Unlike previous research on skill shortages in the hospitality industry, which focused solely on the supply or demand side, this study examines both the employees' and employers' perspectives concurrently. This article determines whether there is a difference in perception among those involved in the sector with regard to the various factors that explain the shortage of professional workers. As a result, the findings support the initial hypotheses regarding the important relationship between professional, digital, green, and social skills and professional worker shortages. Discrepancies in required skill levels, i.e. vertical or horizontal skill mismatch, influence skilled worker shortages (McGuinness et al., 2018), which our study confirms. Furthermore, this study is among the first to compare both perspectives while also considering the industry image, addressing a research gap. The study, in particular, distinguishes between instrumental and symbolic dimensions and attempts to apply these factors to the image of the rural hospitality industry, lending support to Lievens and Highhouse (2003), who suggested that people associate symbolic meanings, but also specific objective functions, with brands. The findings show that both dimensions can influence the shortage of professional workers, but employers and employees prioritize different factors. As a result, we supplement this limited research by discovering differences in employee and employer perceptions of instrumental and symbolic attributes. Finally, most available research focuses on urban areas, whereas this study examined skills in rural hospitality because it is critical to deepen the collective understanding of the rural hospitality industry as a viable employment option.

5.3 Practical implications

High turnover and an impending labor shortage have made recruiting new employees a priority. This study addresses the under-researched stakeholder group of existing hospitality employees, particularly skill deficiencies. In today's competitive hospitality industry, high-quality staff is crucial for providing memorable guest experiences and business success. This is especially important in rural hospitality, where employee skill sets contribute to attracting tourists (Dimitrovski et al., 2012). Based on our findings, hospitality employers can identify and implement practical solutions to mitigate the shortage of skilled workers, such as improving working conditions in general, investing in digital technologies to reduce manual operations (Carlisle et al., 2021) and facilitate realistic career planning (Goh and Okumus, 2020). It is important to note that strategic human resource management focuses on allocating the right resources to meet a company's future needs in light of its structure, culture, values, and commitment to deliver long-term value to the organization and its stakeholders. As a result, businesses must invest in the development of their employees as a critical asset (King et al., 2021; Omondi-Ochieng, 2018). However, strategic human resource management must allocate the appropriate human resources to meet the company's future needs.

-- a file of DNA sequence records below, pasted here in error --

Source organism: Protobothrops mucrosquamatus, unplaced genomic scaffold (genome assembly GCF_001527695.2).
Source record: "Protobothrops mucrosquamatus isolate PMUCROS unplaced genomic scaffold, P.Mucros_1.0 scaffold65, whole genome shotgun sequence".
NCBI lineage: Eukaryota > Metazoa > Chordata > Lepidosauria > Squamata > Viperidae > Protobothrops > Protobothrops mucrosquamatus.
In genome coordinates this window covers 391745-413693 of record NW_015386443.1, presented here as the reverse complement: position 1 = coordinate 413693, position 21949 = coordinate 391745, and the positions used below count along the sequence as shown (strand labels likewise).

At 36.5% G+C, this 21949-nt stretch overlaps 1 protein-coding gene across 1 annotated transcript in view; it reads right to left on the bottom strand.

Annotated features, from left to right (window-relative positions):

Furthermore, employees with insufficient skills for their occupation increase the workload on the remaining staff. Thus, it is critical for the HR department to identify such skill deficiencies to achieve optimal matching between the skills provided and those required at the workplace through specialized training and workshops (Waqanimaravu and Arasanmi, 2020).